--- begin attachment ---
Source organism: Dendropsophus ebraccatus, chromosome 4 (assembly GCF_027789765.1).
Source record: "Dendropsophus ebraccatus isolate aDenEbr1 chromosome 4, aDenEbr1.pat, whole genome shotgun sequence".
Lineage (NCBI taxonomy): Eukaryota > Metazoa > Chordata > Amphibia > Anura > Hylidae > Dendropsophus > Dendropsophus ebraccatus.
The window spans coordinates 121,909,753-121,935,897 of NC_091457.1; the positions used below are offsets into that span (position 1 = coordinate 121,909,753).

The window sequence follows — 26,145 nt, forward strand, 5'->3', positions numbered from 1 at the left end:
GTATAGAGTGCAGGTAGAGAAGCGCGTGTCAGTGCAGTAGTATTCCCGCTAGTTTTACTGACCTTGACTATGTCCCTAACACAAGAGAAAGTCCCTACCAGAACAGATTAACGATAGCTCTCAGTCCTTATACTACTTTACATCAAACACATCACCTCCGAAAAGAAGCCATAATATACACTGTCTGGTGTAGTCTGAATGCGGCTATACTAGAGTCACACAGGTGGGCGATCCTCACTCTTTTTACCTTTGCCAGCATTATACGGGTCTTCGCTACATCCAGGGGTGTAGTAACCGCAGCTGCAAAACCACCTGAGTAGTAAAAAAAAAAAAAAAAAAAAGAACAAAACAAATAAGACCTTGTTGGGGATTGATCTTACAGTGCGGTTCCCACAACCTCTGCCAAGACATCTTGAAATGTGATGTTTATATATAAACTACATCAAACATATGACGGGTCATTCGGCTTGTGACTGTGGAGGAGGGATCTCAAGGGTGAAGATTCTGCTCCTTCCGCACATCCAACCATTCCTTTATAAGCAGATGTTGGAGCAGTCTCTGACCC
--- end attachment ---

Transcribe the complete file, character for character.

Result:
Source organism: Dendropsophus ebraccatus, chromosome 4 (assembly GCF_027789765.1).
Source record: "Dendropsophus ebraccatus isolate aDenEbr1 chromosome 4, aDenEbr1.pat, whole genome shotgun sequence".
Lineage (NCBI taxonomy): Eukaryota > Metazoa > Chordata > Amphibia > Anura > Hylidae > Dendropsophus > Dendropsophus ebraccatus.
The window spans coordinates 121,909,753-121,935,897 of NC_091457.1; the positions used below are offsets into that span (position 1 = coordinate 121,909,753).

The window sequence follows — 26,145 nt, forward strand, 5'->3', positions numbered from 1 at the left end:
GTATAGAGTGCAGGTAGAGAAGCGCGTGTCAGTGCAGTAGTATTCCCGCTAGTTTTACTGACCTTGACTATGTCCCTAACACAAGAGAAAGTCCCTACCAGAACAGATTAACGATAGCTCTCAGTCCTTATACTACTTTACATCAAACACATCACCTCCGAAAAGAAGCCATAATATACACTGTCTGGTGTAGTCTGAATGCGGCTATACTAGAGTCACACAGGTGGGCGATCCTCACTCTTTTTACCTTTGCCAGCATTATACGGGTCTTCGCTACATCCAGGGGTGTAGTAACCGCAGCTGCAAAACCACCTGAGTAGTAAAAAAAAAAAAAAAAAAAAGAACAAAACAAATAAGACCTTGTTGGGGATTGATCTTACAGTGCGGTTCCCACAACCTCTGCCAAGACATCTTGAAATGTGATGTTTATATATAAACTACATCAAACATATGACGGGTCATTCGGCTTGTGACTGTGGAGGAGGGATCTCAAGGGTGAAGATTCTGCTCCTTCCGCACATCCAACCATTCCTTTATAAGCAGATGTTGGAGCAGTCTCTGACCC